Power cuts: how to call the emergency services without a network?

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Prime Minister Elisabeth Borne had gathered ten of her ministers on Monday November 29 to discuss the power cuts that could potentially occur this winter. Following this, an official press release was shared during the Council of Ministers. The aim was to clarify the technical problems that could result from the load shedding measures potentially planned for this winter.

One of the issues discussed was that of decommissioning telephone masts. Indeed, these infrastructures are necessary for the transmission of calls, whatever their nature. They only have a battery life of 30 minutes, excluding cuts could last up to two hours. So far, nothing major. But what if you need to call for help?

Indeed, according to this same press release, the numbers of SAMU (15), police-rescue (17), firefighters (18), social emergencies (115) and rescue at sea (196), will not be reachable. from areas subject to load shedding. The palliative solution proposed by the government: the use of 112, the European emergency number.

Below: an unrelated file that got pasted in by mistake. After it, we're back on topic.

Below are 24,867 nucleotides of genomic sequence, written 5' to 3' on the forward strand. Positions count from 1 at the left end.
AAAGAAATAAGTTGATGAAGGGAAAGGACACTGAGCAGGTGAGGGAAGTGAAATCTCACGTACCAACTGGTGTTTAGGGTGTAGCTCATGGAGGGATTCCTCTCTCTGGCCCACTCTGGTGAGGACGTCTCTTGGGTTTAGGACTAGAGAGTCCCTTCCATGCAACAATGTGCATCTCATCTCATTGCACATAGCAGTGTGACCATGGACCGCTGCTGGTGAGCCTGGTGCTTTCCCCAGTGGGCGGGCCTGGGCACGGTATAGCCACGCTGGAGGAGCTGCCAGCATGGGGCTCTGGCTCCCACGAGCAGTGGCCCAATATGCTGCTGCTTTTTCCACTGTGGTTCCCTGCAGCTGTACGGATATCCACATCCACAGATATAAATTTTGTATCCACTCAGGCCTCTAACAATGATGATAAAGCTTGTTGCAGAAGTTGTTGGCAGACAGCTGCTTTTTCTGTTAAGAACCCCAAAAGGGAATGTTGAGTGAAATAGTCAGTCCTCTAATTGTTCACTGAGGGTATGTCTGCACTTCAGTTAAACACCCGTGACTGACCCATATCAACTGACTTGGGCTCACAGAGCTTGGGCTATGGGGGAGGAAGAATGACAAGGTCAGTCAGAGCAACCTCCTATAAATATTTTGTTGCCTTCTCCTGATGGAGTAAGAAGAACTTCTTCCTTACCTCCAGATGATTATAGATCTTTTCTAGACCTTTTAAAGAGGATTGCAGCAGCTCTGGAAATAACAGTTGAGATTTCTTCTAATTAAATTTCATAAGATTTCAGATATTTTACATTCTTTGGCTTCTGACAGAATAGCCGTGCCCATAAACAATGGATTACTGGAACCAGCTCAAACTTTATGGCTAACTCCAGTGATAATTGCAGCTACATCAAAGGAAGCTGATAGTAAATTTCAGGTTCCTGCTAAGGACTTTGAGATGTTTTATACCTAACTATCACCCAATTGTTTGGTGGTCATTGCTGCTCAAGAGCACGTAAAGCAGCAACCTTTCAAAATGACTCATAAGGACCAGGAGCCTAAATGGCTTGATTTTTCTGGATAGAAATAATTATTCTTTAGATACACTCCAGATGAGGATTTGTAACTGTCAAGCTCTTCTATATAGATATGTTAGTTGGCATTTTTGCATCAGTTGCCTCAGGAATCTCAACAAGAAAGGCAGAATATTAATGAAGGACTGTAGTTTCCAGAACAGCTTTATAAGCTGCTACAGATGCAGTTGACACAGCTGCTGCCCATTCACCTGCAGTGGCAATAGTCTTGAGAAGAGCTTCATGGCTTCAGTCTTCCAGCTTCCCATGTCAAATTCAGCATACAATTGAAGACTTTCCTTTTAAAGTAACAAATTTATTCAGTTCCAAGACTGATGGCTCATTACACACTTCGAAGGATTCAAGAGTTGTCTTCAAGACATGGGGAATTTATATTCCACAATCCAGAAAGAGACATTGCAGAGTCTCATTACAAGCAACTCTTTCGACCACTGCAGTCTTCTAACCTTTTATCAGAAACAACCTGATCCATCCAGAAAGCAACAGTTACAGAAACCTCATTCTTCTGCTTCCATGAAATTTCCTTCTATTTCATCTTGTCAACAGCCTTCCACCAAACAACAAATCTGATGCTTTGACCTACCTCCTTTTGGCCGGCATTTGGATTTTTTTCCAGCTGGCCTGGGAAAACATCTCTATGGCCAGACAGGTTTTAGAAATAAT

This number can go through any operator, so the chance that the call can be made is all the greater: it is enough that the area remains covered by a single operator. However, there is a real risk that even calls to 112 will not go through in rural areas. Another at-risk audience are people without a mobile phone, who are therefore dependent on the power supply to make calls from home.